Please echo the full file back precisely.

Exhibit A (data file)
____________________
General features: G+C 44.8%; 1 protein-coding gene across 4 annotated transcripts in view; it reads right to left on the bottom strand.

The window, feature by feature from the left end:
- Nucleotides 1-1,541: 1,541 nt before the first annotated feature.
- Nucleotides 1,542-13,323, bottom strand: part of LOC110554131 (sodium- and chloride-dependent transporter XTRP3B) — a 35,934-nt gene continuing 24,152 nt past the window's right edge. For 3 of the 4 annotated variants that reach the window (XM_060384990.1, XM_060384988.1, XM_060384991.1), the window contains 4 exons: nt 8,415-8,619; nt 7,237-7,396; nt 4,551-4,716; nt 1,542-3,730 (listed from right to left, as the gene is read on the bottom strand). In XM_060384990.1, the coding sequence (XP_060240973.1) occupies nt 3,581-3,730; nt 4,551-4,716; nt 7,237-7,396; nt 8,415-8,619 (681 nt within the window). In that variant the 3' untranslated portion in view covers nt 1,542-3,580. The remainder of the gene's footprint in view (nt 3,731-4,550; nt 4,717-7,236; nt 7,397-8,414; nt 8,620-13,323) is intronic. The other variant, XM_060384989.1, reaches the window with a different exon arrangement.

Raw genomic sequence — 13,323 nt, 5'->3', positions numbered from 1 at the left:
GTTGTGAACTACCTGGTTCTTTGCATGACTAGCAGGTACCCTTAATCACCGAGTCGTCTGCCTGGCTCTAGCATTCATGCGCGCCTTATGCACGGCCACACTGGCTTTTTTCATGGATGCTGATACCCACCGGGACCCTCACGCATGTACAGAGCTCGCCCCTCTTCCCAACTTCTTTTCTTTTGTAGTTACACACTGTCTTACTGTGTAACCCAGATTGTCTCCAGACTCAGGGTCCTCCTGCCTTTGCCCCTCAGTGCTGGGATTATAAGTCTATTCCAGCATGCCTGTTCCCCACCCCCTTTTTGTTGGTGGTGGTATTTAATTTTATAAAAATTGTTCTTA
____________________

General features: G+C 44.8%; 1 protein-coding gene across 4 annotated transcripts in view; it reads right to left on the bottom strand.

The window, feature by feature from the left end:
- Nucleotides 1-1,541: 1,541 nt before the first annotated feature.
- Nucleotides 1,542-13,323, bottom strand: part of LOC110554131 (sodium- and chloride-dependent transporter XTRP3B) — a 35,934-nt gene continuing 24,152 nt past the window's right edge. For 3 of the 4 annotated variants that reach the window (XM_060384990.1, XM_060384988.1, XM_060384991.1), the window contains 4 exons: nt 8,415-8,619; nt 7,237-7,396; nt 4,551-4,716; nt 1,542-3,730 (listed from right to left, as the gene is read on the bottom strand). In XM_060384990.1, the coding sequence (XP_060240973.1) occupies nt 3,581-3,730; nt 4,551-4,716; nt 7,237-7,396; nt 8,415-8,619 (681 nt within the window). In that variant the 3' untranslated portion in view covers nt 1,542-3,580. The remainder of the gene's footprint in view (nt 3,731-4,550; nt 4,717-7,236; nt 7,397-8,414; nt 8,620-13,323) is intronic. The other variant, XM_060384989.1, reaches the window with a different exon arrangement.

Raw genomic sequence — 13,323 nt, 5'->3', positions numbered from 1 at the left:
GTTGTGAACTACCTGGTTCTTTGCATGACTAGCAGGTACCCTTAATCACCGAGTCGTCTGCCTGGCTCTAGCATTCATGCGCGCCTTATGCACGGCCACACTGGCTTTTTTCATGGATGCTGATACCCACCGGGACCCTCACGCATGTACAGAGCTCGCCCCTCTTCCCAACTTCTTTTCTTTTGTAGTTACACACTGTCTTACTGTGTAACCCAGATTGTCTCCAGACTCAGGGTCCTCCTGCCTTTGCCCCTCAGTGCTGGGATTATAAGTCTATTCCAGCATGCCTGTTCCCCACCCCCTTTTTGTTGGTGGTGGTATTTAATTTTATAAAAATTGTTCTTA